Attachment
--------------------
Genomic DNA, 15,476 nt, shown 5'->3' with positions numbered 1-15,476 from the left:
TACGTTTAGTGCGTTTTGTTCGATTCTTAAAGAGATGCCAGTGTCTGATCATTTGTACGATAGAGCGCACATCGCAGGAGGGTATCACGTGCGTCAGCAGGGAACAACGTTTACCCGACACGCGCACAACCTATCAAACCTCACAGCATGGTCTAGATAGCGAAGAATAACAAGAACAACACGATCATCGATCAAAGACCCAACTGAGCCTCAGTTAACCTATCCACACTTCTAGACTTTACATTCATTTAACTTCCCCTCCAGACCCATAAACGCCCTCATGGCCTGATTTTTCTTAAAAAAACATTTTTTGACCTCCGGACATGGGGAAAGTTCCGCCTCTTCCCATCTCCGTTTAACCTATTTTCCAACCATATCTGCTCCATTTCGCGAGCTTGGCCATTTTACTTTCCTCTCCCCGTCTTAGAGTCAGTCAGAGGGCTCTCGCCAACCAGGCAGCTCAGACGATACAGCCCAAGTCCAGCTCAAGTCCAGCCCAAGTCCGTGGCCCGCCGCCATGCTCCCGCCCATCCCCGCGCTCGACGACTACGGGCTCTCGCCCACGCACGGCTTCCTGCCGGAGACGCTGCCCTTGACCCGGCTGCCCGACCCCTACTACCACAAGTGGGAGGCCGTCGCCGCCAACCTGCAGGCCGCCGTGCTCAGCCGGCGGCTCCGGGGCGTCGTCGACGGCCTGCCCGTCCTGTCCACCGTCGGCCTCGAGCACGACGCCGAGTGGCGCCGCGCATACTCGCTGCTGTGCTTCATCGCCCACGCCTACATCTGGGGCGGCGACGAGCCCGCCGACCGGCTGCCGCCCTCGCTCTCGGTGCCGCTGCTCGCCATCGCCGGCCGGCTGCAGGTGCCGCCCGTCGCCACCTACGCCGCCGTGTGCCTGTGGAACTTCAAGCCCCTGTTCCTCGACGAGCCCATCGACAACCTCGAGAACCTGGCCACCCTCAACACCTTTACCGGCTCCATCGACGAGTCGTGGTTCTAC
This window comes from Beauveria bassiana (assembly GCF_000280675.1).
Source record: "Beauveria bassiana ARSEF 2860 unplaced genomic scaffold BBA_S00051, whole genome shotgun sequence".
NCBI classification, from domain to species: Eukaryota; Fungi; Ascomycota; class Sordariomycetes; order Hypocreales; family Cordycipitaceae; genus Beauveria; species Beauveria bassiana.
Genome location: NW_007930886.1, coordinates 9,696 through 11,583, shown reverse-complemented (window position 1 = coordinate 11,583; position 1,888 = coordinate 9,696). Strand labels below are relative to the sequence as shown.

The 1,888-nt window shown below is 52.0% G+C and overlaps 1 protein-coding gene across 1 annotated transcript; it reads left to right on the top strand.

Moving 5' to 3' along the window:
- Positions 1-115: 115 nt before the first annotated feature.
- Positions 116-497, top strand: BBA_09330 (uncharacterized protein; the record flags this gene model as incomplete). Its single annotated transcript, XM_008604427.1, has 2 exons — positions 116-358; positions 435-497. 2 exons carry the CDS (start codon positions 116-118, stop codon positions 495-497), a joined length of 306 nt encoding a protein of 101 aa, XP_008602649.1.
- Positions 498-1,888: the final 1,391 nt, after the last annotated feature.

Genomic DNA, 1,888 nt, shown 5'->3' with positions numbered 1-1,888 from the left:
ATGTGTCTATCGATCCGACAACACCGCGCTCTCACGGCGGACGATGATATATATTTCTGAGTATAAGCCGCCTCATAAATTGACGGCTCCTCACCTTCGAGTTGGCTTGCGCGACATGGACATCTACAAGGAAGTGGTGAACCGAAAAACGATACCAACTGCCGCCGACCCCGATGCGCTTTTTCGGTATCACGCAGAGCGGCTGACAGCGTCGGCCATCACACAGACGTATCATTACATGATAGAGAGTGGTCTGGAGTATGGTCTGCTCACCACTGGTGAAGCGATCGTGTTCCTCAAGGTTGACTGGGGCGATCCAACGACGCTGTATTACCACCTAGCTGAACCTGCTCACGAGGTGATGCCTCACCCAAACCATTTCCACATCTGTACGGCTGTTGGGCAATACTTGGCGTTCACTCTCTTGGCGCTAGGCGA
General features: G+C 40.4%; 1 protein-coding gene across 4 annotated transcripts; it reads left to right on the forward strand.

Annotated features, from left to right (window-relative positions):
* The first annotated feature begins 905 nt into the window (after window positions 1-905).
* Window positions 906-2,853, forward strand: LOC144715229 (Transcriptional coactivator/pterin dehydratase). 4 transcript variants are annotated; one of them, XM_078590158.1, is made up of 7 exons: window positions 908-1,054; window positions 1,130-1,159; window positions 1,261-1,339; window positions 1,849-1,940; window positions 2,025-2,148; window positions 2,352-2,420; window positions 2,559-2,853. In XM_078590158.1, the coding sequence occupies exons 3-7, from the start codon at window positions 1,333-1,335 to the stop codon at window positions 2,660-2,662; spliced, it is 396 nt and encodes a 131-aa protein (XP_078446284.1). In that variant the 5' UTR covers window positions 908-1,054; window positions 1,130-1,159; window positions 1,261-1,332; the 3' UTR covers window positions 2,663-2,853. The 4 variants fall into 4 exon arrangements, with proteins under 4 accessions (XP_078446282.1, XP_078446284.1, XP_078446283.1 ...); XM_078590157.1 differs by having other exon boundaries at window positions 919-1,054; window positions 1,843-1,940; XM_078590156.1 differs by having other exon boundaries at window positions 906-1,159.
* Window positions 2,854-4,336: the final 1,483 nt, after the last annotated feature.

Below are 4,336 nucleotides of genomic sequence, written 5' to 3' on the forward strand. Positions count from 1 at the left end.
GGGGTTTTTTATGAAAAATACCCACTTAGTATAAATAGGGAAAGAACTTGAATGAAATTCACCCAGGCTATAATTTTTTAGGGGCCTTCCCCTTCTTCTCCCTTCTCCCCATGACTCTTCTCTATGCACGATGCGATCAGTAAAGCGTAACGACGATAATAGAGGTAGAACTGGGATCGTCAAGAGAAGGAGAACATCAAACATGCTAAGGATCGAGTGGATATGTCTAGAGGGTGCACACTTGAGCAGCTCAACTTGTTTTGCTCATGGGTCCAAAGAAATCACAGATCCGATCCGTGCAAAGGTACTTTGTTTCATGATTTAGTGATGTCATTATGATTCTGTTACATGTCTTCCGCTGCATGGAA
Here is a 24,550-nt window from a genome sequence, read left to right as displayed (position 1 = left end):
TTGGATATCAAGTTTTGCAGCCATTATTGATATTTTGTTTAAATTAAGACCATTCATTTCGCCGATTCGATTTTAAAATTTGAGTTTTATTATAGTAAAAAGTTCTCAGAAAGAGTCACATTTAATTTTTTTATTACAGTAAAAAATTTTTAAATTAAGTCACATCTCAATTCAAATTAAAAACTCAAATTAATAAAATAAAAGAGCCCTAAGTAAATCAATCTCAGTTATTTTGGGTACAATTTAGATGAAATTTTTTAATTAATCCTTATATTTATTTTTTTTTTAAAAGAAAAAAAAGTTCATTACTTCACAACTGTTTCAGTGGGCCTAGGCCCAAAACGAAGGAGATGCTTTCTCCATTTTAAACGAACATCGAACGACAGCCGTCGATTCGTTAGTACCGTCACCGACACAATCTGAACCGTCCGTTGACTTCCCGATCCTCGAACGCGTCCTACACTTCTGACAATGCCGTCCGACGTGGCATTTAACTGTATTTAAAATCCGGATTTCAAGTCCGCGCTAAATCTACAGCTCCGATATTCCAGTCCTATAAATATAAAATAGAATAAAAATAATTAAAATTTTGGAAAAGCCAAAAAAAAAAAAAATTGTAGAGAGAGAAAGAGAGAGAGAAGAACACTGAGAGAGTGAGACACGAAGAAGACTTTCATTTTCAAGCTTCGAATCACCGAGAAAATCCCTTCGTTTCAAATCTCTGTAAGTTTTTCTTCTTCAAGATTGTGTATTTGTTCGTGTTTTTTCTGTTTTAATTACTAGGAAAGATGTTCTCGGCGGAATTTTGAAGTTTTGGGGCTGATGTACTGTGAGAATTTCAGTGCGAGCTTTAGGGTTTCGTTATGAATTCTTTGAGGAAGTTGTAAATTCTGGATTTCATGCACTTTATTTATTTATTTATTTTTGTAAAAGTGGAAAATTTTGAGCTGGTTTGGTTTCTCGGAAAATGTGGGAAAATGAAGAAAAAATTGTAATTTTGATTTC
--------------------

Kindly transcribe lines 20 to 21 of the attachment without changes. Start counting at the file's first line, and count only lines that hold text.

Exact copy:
GGGGTTTTTTATGAAAAATACCCACTTAGTATAAATAGGGAAAGAACTTGAATGAAATTCACCCAGGCTATAATTTTTTAGGGGCCTTCCCCTTCTTCTCCCTTCTCCCCATGACTCTTCTCTATGCACGATGCGATCAGTAAAGCGTAACGACGATAATAGAGGTAGAACTGGGATCGTCAAGAGAAGGAGAACATCAAACATGCTAAGGATCGAGTGGATATGTCTAGAGGGTGCACACTTGAGCAGCTCAACTTGTTTTGCTCATGGGTCCAAAGAAATCACAGATCCGATCCGTGCAAAGGTACTTTGTTTCATGATTTAGTGATGTCATTATGATTCTGTTACATGTCTTCCGCTGCATGGAA
Here is a 24,550-nt window from a genome sequence, read left to right as displayed (position 1 = left end):